With modeling done by Awe and Wonder we can see that around the year 2030 transaction fees will begin to consistently represent a healthy portion of the block reward. When transaction fees represent greater than 50% of the block reward for long periods of time (YoY), Bitcoin evolves to surviving more on transaction fees.
Critics often argue that transaction fees alone won’t provide adequate security. But what is an appropriate security level? This is highly subjective since the amount of confirmations one would wait for depends on the transaction size and health of the network. However, despite the subjectivity, we should make an attempt to calculate it. At the MIT Bitcoin conference, Nic Carter presented several ways we could quantify an adequate security budget:
Threshold: At a given level of security spend, Bitcoin is assumed secure
Stock: Security spend should be indexed to the value of Bitcoin itself
Flow: Fees must be large relative to transactional volume
I personally believe security is best measured as a percentage of stock which eventually reaches a threshold level. Stock makes more sense than flow because miners will increasingly be focused on long term operations as ASIC efficiency diminishes. Eventually, this reaches a threshold level that will be extremely difficult to disrupt by even the most wealthy states.
I hypothesize several hundred billion, in present value USD, would be an adequate security budget since it would be very difficult for a government to justify such a waste of an expense to just 51% attack the tip of the Bitcoin blockchain. They would also have to respond publicly for such an attack as their citizens (taxpayers), businesses, and banks will all be invested in Bitcoin.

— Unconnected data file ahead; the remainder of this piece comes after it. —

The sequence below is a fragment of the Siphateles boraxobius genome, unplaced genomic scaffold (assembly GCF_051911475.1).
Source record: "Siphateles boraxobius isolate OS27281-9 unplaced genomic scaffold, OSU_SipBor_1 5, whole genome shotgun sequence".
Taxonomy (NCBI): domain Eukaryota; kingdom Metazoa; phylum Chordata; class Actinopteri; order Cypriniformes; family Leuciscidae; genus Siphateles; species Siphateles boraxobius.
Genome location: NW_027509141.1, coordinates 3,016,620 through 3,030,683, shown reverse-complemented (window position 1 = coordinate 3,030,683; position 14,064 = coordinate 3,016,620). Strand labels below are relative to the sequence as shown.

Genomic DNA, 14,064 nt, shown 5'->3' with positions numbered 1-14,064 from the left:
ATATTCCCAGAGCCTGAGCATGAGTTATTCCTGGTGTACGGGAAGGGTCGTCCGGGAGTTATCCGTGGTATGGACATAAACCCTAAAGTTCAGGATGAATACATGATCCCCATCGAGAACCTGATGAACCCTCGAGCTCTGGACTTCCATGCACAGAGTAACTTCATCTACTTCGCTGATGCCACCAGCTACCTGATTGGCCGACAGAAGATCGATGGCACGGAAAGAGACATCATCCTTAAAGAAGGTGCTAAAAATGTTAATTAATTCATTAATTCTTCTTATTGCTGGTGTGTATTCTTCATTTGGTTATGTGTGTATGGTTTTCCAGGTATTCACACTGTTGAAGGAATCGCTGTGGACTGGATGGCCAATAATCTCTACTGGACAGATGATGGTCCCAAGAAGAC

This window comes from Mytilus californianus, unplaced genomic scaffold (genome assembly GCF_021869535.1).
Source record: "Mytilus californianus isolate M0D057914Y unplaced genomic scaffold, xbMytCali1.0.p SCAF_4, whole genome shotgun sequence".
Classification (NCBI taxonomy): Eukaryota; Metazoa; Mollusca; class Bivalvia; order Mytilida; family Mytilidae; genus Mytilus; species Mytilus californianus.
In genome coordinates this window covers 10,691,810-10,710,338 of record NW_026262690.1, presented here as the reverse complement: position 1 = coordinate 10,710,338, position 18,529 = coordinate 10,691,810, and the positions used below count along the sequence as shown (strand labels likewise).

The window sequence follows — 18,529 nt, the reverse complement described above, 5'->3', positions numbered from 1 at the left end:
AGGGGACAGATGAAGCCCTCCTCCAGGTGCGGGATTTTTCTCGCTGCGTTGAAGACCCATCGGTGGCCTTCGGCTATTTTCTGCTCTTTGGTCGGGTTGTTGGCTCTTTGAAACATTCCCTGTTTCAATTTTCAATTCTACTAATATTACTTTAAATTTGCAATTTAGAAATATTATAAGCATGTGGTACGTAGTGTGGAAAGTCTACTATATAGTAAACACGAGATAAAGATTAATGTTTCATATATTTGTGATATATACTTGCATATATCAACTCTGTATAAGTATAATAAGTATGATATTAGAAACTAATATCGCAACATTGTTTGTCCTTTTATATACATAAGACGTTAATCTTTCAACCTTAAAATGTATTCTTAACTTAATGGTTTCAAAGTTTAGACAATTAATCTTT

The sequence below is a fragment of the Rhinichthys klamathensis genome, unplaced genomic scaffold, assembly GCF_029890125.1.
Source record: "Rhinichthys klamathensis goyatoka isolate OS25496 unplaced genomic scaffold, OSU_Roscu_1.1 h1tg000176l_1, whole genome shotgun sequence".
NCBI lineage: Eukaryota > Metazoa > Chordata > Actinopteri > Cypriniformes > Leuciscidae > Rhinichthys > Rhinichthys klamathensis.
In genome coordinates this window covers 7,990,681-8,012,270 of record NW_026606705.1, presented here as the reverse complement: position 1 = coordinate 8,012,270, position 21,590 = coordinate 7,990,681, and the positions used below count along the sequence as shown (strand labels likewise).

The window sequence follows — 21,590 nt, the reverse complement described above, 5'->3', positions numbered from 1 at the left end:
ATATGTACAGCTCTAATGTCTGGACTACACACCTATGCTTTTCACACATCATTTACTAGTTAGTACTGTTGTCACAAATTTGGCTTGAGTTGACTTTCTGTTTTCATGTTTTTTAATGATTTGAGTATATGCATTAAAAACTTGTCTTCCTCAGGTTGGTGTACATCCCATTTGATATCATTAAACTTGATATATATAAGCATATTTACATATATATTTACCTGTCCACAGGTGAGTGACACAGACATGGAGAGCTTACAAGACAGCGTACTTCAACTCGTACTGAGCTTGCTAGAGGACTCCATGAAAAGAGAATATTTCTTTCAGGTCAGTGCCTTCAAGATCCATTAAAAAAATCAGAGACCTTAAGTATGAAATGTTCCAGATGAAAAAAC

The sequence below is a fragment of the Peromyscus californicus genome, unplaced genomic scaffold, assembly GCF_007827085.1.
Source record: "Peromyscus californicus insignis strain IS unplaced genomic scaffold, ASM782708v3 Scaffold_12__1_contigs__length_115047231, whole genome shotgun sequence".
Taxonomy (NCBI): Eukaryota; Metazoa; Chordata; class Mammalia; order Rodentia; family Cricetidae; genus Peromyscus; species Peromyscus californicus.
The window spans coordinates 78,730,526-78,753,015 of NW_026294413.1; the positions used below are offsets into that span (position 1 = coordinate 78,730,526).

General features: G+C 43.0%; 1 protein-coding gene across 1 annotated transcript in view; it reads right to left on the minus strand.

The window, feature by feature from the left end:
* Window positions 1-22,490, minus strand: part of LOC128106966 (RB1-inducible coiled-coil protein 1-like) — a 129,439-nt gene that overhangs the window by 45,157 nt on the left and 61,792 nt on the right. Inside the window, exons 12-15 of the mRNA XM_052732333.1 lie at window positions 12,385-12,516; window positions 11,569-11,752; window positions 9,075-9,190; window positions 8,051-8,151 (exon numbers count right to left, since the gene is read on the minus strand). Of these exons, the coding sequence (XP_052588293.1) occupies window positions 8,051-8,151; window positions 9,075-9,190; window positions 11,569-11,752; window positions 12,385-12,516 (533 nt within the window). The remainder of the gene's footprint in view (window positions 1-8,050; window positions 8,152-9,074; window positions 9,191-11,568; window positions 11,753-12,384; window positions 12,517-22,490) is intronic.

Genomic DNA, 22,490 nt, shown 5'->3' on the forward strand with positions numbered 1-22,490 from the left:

Note that a 51% attack wouldn’t “kill” Bitcoin, as you still cannot reverse historical transactions easily, the effort of which is calculated here.
“This may also increase the value of the fee market as demand to move Bitcoin should increase, creating more incentive for non-attackers to service the fee market” — Neil Woodfine
Finally, in the absolute worst case scenario of a sustained 51% attack, the thing that must be preserved is the UTXO set (ledger). If SHA256 must be abandoned, so be it. In that case, Bitcoin could fork onto a different mining algorithm that already has an established market — rendering all nation state mining equipment invalid. I want to be clear, this would be a last ditch effort, and by no means guaranteed to succeed, but the simple fact this could occur may dissuade a nation state from trying such an attack.
It’s important to note that PoW achieves other goals than just minimizing 51% attacks, and increasing network effect, it also ensures that money is provably costly to create (Unforgeable costliness).
Bitcoin’s block space is a scarce and unique commodity
There is no alternative to prime real estate